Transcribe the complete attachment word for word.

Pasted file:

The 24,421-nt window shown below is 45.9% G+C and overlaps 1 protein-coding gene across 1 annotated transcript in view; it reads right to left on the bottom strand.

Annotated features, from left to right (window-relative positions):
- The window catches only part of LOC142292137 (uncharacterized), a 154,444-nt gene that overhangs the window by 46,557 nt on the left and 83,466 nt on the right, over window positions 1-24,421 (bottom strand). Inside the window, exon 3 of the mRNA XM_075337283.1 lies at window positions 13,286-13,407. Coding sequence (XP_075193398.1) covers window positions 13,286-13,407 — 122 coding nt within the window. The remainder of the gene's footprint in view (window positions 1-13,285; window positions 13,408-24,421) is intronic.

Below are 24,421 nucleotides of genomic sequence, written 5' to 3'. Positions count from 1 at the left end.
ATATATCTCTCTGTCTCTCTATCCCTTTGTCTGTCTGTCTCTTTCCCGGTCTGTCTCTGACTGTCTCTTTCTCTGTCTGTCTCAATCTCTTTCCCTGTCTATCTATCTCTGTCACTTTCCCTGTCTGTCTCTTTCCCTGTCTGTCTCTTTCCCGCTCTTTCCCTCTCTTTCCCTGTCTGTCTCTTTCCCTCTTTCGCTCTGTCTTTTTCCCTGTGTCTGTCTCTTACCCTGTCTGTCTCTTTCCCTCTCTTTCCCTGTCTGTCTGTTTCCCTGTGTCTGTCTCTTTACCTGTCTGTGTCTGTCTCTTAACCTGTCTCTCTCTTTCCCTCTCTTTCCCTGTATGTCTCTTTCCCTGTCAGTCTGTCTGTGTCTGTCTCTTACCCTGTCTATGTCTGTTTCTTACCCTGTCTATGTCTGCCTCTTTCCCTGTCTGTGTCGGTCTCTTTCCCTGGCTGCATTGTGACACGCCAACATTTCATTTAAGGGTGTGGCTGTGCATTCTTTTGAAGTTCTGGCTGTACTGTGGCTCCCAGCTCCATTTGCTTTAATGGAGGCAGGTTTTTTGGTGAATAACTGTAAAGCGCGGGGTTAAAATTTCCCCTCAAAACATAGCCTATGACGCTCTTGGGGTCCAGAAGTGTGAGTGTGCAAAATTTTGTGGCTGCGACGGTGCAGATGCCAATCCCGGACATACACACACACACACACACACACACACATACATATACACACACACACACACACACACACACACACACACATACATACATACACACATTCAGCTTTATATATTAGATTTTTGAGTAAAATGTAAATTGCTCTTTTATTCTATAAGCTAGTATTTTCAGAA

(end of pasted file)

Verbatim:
The 24,421-nt window shown below is 45.9% G+C and overlaps 1 protein-coding gene across 1 annotated transcript in view; it reads right to left on the bottom strand.

Annotated features, from left to right (window-relative positions):
- The window catches only part of LOC142292137 (uncharacterized), a 154,444-nt gene that overhangs the window by 46,557 nt on the left and 83,466 nt on the right, over window positions 1-24,421 (bottom strand). Inside the window, exon 3 of the mRNA XM_075337283.1 lies at window positions 13,286-13,407. Coding sequence (XP_075193398.1) covers window positions 13,286-13,407 — 122 coding nt within the window. The remainder of the gene's footprint in view (window positions 1-13,285; window positions 13,408-24,421) is intronic.

Below are 24,421 nucleotides of genomic sequence, written 5' to 3'. Positions count from 1 at the left end.
ATATATCTCTCTGTCTCTCTATCCCTTTGTCTGTCTGTCTCTTTCCCGGTCTGTCTCTGACTGTCTCTTTCTCTGTCTGTCTCAATCTCTTTCCCTGTCTATCTATCTCTGTCACTTTCCCTGTCTGTCTCTTTCCCTGTCTGTCTCTTTCCCGCTCTTTCCCTCTCTTTCCCTGTCTGTCTCTTTCCCTCTTTCGCTCTGTCTTTTTCCCTGTGTCTGTCTCTTACCCTGTCTGTCTCTTTCCCTCTCTTTCCCTGTCTGTCTGTTTCCCTGTGTCTGTCTCTTTACCTGTCTGTGTCTGTCTCTTAACCTGTCTCTCTCTTTCCCTCTCTTTCCCTGTATGTCTCTTTCCCTGTCAGTCTGTCTGTGTCTGTCTCTTACCCTGTCTATGTCTGTTTCTTACCCTGTCTATGTCTGCCTCTTTCCCTGTCTGTGTCGGTCTCTTTCCCTGGCTGCATTGTGACACGCCAACATTTCATTTAAGGGTGTGGCTGTGCATTCTTTTGAAGTTCTGGCTGTACTGTGGCTCCCAGCTCCATTTGCTTTAATGGAGGCAGGTTTTTTGGTGAATAACTGTAAAGCGCGGGGTTAAAATTTCCCCTCAAAACATAGCCTATGACGCTCTTGGGGTCCAGAAGTGTGAGTGTGCAAAATTTTGTGGCTGCGACGGTGCAGATGCCAATCCCGGACATACACACACACACACACACACACACACATACATATACACACACACACACACACACACACACACACACACATACATACATACACACATTCAGCTTTATATATTAGATTTTTGAGTAAAATGTAAATTGCTCTTTTATTCTATAAGCTAGTATTTTCAGAA